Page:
Starting our #Take15 series looking at how local businesses have developed over the past 15 years is our own Gildas Jones, tackling the evolution of IT support in the past decade and a half:
Gildas Jones – 15 years of evolving IT support
Q. Dialling your mind back 15 years, what was the IT support scene like in 2006?
Okay, so you’ve got to remember the technology that was common back then. There were still a lot of PCs running Windows 2000 or XP back in 2006. A small business server was the normal set-up. ADSL or Telewest, NTL or Virgin Broadband wasn’t uncommon.
Twitter hadn’t even been imagined yet. Facebook only had about 20 million users (compared with today’s 2.8 billion). The iPhone! That didn’t exist. Most people had a Nokia, or a Blackberry as the standard corporate phone.
Slow computers were probably the biggest complaint at the time, followed by viruses. The latter often causing the former, of course.
But people were still looking for reliable and trusted help when they needed it. Same as today really.
Q. How did Dial A Geek fit into the scene?
Back in 2006, it was all about ownership. Services were performed on an ad-hoc basis – we didn’t have any contracts. The appetite for monthly payments was really low back then.
At the start, I pitched Dial A Geek as the 5th emergency service (the AA or RAC being the 4th). Let me tell you, a lot of companies were very happy to be rescued.
There was some competition, but not a huge amount. I was there in under two hours most of the time and covered the whole of Bristol. I got very used to the road layout!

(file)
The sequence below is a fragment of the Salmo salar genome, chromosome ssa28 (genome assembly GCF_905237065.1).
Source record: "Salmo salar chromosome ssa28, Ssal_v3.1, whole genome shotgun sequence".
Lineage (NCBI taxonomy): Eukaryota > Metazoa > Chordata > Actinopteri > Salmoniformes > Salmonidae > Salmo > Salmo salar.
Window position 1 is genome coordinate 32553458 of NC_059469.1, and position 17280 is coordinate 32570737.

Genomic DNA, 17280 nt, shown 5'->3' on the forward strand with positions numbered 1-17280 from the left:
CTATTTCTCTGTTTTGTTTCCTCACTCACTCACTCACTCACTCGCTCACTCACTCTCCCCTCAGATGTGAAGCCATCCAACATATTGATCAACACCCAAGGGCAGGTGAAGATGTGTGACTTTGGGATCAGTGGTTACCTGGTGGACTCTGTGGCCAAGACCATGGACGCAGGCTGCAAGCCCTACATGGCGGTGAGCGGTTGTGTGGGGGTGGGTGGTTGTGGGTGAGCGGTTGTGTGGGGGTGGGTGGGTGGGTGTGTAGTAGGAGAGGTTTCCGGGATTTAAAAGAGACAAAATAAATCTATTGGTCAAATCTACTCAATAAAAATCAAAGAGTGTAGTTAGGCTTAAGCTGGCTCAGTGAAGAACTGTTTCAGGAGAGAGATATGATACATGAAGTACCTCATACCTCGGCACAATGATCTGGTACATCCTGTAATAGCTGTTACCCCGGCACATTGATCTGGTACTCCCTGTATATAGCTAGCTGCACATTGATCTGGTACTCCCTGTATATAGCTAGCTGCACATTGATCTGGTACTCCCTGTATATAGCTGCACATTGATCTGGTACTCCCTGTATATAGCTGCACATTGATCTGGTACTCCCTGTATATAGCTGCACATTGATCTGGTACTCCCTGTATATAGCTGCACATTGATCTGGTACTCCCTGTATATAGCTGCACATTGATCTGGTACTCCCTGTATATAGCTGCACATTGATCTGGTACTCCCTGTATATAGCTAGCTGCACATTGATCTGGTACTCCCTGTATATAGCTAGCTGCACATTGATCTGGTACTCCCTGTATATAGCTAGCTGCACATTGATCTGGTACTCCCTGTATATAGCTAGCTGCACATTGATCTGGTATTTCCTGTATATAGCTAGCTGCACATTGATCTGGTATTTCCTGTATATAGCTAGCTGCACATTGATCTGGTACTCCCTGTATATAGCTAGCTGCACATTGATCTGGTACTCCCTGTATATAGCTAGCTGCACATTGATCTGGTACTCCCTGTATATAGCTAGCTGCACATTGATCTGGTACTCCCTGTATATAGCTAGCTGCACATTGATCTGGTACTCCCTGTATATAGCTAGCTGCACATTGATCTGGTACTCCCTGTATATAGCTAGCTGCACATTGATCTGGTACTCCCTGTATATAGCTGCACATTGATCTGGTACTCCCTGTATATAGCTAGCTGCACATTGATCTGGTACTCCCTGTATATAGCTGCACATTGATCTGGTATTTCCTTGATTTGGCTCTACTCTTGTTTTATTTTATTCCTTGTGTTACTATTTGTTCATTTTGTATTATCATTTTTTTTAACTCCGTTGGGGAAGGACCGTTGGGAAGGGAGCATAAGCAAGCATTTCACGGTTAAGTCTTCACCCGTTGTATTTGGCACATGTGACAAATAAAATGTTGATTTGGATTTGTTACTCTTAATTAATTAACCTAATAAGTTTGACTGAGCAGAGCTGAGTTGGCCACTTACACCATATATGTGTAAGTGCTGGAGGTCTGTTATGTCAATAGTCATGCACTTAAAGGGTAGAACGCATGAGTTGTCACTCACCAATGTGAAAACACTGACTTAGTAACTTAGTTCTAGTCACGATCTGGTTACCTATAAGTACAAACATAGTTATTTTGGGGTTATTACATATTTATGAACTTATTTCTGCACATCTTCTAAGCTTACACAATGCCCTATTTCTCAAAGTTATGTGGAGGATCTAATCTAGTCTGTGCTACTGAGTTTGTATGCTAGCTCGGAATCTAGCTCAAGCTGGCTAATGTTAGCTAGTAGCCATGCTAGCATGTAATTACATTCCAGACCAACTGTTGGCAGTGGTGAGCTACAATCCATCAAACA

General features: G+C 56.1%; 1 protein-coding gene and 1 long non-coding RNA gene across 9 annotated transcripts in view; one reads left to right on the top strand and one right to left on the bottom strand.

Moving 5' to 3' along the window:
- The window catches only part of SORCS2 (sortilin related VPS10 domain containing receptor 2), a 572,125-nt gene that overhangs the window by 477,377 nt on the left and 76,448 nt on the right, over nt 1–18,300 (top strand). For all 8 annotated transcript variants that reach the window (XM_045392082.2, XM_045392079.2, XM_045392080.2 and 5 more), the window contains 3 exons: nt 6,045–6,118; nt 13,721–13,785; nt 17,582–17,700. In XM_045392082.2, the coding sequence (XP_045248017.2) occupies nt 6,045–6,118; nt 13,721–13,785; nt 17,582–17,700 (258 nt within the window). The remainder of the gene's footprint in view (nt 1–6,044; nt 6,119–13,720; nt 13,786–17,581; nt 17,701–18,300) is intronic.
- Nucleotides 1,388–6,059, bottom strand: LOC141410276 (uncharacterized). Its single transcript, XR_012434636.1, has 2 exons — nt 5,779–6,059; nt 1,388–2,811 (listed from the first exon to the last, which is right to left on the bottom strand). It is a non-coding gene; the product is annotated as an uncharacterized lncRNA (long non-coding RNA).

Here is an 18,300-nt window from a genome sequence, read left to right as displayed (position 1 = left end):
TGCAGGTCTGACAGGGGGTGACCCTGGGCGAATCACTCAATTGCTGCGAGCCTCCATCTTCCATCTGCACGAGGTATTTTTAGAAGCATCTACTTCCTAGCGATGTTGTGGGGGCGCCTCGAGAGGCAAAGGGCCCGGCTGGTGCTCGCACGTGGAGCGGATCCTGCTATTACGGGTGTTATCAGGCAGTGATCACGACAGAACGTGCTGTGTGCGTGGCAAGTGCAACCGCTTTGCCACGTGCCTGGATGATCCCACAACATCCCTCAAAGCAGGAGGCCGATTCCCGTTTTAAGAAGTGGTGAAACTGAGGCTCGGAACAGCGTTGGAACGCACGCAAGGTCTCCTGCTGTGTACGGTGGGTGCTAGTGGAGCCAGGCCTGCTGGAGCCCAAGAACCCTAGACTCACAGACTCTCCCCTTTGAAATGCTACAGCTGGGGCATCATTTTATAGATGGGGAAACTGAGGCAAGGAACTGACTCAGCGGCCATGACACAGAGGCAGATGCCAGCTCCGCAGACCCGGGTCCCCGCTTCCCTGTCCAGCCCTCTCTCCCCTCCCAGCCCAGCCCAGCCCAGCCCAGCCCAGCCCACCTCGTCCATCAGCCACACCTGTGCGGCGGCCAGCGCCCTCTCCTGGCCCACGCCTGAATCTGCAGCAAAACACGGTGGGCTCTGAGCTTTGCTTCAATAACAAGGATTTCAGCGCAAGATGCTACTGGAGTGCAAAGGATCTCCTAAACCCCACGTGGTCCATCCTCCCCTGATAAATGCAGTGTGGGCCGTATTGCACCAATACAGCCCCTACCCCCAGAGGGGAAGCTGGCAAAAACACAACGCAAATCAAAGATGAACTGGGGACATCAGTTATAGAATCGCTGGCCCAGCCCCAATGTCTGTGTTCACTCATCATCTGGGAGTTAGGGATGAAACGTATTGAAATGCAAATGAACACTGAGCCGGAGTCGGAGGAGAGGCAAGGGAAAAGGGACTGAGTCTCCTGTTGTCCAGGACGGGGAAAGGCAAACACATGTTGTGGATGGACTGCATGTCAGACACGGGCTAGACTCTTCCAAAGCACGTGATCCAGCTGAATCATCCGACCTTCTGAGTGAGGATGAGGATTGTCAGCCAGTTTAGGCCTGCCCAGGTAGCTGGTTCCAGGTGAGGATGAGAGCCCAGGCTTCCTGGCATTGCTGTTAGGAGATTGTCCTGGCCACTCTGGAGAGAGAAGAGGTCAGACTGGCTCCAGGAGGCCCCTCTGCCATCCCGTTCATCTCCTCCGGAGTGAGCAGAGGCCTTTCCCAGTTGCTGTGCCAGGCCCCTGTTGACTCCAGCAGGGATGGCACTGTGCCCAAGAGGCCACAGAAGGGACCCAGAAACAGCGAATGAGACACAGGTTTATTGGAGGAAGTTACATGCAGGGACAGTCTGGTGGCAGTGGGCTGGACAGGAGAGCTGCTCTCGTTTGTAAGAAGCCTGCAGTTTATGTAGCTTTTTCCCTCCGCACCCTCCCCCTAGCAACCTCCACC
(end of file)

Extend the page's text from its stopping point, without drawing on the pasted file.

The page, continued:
Q. What were the challenges IT support companies faced in 2006? Are any of them still relevant?
The major challenge back then was probably getting onsite quickly, unless the client had a server and remote backup. This is much less relevant today. In 2006, 95% of issues required a visit. Now, 95% can be resolved remotely.
I have to say that I always liked going to the site, meeting all the people. The social aspect. That’s why we’ve always tried to retain that “part of your team” feeling for our clients with Dial A Geek even as we’ve transitioned towards services that are often delivered remotely.
Another thing that – thankfully – is no longer a problem was the 2006 Windows Vista release. Possibly the worst OS ever created! The problems it had on its own could have kept several IT support companies in work. These days, Windows 10 is actually pretty good.
Challenges like keeping everything running smoothly and everyone nice and productive are age-old and are still as relevant today as they were 15 years ago.
Q. What was the biggest challenge for Dial A Geek when you first started the company?
Handling every aspect of being a small business on my own was the biggest challenge right at the start. Doing all the calls. All the billing. All the marketing. All the bookkeeping. All the call answering whether I was on the move or it was out of hours.
It’s exhausting even thinking about it. Honestly, looking back, I’m not quite sure how I survived the first few years! It was pretty intense. Especially seeing as at the same time I had a young family that included a 3-year-old and a 3-month-old baby!
Q. How has the industry changed?
Windows may have got more reliable, but the Cyber Security compliance requirements for businesses are have gotten huge.
This makes sense because threats like today’s scammers are far more sophisticated than they used to be. Old-school scammers used to be incredibly obvious. Laughable, really.
You’ve also got far more standardisation of platforms. Microsoft 365 and Google Workspace give all kinds of companies exactly what they need, so they’ve become the go-to choices.
But the biggest change in the IT support industry has been the shift towards MSPs – Managed Service Providers. Today, it’s about leveraging a client’s entire use of tech and being a real partner through consultancy, knowledge and planning as well as providing what used to be called plain old “IT support”.
Want to see what modern IT support looks like, in the form of our managed services?
Join the more than 900 businesses in and around Bristol that rely on Dial A Geek.
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